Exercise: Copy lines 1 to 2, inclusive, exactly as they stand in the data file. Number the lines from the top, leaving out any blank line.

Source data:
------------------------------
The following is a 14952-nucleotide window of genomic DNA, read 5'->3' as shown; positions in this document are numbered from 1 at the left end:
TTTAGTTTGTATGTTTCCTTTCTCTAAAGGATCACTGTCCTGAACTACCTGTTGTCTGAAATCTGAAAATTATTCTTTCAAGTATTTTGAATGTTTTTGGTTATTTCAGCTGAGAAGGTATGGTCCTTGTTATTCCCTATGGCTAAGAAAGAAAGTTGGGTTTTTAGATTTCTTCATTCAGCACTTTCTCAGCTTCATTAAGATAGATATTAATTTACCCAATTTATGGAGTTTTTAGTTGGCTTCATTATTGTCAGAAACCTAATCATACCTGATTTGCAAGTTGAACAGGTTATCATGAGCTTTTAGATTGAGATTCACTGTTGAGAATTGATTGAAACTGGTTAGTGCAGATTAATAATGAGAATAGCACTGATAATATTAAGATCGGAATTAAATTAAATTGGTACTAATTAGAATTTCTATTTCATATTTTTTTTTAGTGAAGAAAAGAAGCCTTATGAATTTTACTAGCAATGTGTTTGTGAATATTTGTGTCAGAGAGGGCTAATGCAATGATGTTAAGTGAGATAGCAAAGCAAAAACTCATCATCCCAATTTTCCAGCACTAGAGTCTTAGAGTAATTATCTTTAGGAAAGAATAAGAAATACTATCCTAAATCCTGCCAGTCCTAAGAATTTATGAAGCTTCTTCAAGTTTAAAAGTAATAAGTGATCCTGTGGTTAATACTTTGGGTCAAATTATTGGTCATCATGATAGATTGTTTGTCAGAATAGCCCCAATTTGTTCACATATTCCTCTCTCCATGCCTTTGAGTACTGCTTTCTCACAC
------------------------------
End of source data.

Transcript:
The following is a 14952-nucleotide window of genomic DNA, read 5'->3' as shown; positions in this document are numbered from 1 at the left end:
TTTAGTTTGTATGTTTCCTTTCTCTAAAGGATCACTGTCCTGAACTACCTGTTGTCTGAAATCTGAAAATTATTCTTTCAAGTATTTTGAATGTTTTTGGTTATTTCAGCTGAGAAGGTATGGTCCTTGTTATTCCCTATGGCTAAGAAAGAAAGTTGGGTTTTTAGATTTCTTCATTCAGCACTTTCTCAGCTTCATTAAGATAGATATTAATTTACCCAATTTATGGAGTTTTTAGTTGGCTTCATTATTGTCAGAAACCTAATCATACCTGATTTGCAAGTTGAACAGGTTATCATGAGCTTTTAGATTGAGATTCACTGTTGAGAATTGATTGAAACTGGTTAGTGCAGATTAATAATGAGAATAGCACTGATAATATTAAGATCGGAATTAAATTAAATTGGTACTAATTAGAATTTCTATTTCATATTTTTTTTTAGTGAAGAAAAGAAGCCTTATGAATTTTACTAGCAATGTGTTTGTGAATATTTGTGTCAGAGAGGGCTAATGCAATGATGTTAAGTGAGATAGCAAAGCAAAAACTCATCATCCCAATTTTCCAGCACTAGAGTCTTAGAGTAATTATCTTTAGGAAAGAATAAGAAATACTATCCTAAATCCTGCCAGTCCTAAGAATTTATGAAGCTTCTTCAAGTTTAAAAGTAATAAGTGATCCTGTGGTTAATACTTTGGGTCAAATTATTGGTCATCATGATAGATTGTTTGTCAGAATAGCCCCAATTTGTTCACATATTCCTCTCTCCATGCCTTTGAGTACTGCTTTCTCACAC